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West Point police increase patrol after shooting deaths, burglaries

 

David Miller

 

WEST POINT -- The West Point Police Department is putting more officers in the streets after burglaries and two deaths. 

 

Tuesday, the West Point Board of Selectmen hired three new police officers. 

 

The new officers bring the department's total to 28 sworn officers, 20 of whom will be assigned to patrol.  

 

West Point Police Chief Tim Brinkley said the officers are in response to two killings since December, one of which -- the slaying of Columbus resident LeAndre Johnson -- remains unsolved. A rash of Christmastime burglaries also prompted the decision. 

 

"The mayor and the board have been very supportive of our efforts, even before this, to make the force more visible in the community," Brinkley said. "We know police presence is a big deterrent to crime. We're trying to get more officers on the street.  

 

"All leave has been canceled until further notice," he added. 

 

The officers will begin work Jan. 16. 

 

Two of them, Kevin Smiley and Elbert Smith, are certified. Smiley has two years of law enforcement experience and is working with the Stillman College Police Department in Tuscaloosa, Ala. He also worked for the Greensboro, Ala. Police Department.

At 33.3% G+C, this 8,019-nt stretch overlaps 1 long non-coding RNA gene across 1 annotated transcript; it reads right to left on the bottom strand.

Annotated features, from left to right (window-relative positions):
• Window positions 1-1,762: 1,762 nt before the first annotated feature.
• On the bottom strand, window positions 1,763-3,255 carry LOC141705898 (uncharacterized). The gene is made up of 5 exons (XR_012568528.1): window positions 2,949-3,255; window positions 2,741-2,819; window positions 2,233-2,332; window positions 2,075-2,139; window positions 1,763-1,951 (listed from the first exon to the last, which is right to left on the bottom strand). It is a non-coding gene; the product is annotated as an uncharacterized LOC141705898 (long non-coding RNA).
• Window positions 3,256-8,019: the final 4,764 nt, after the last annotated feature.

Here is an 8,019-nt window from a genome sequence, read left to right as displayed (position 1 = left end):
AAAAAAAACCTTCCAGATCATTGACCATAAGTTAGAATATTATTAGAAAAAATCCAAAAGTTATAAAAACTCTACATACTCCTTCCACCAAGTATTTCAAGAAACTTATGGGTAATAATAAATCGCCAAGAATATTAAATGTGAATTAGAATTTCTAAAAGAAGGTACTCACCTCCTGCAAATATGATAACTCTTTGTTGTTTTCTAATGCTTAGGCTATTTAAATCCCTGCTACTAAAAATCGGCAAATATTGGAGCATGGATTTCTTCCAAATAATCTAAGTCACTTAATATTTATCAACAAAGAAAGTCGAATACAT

Smith has eight years of experience and is not an officer now. He's been running his own computer business, Assistant Chief Avery Cook said.  

 

The third officer, Nick Coe, will complete his criminal justice degree at Mississippi State University in May. He's been a member of West Point's auxiliary police force.  

 

"If you know law enforcement, you know your numbers fluctuate," Cook said. "You have officers leaving all the time for different reasons, but for us our strength is usually around 25 to 28 people."  

 

Cook said the department's goal is 32 officers. 

 

West Point police also will increase the reserve and auxiliary patrol, Brinkley said.  

 

The department has other plans to engage community members and encourage cooperation with police investigations. Brinkley said a police scouting/explorer program was recently started, and he's encouraging all neighborhoods to establish community watch programs.  

 

A policeman's ball is scheduled for March, and Brinkley said the event will be more about the community than the police force.  

 

"We're hoping people come out and support it," he said. "We've got to strengthen our relationship with the community. We're finding out the community, too often, residents don't report incidents to the police department like they should. Residents may have seen something occur that could have given us good clues. We don't want people to think any information is too menial to bother us with."

 

 

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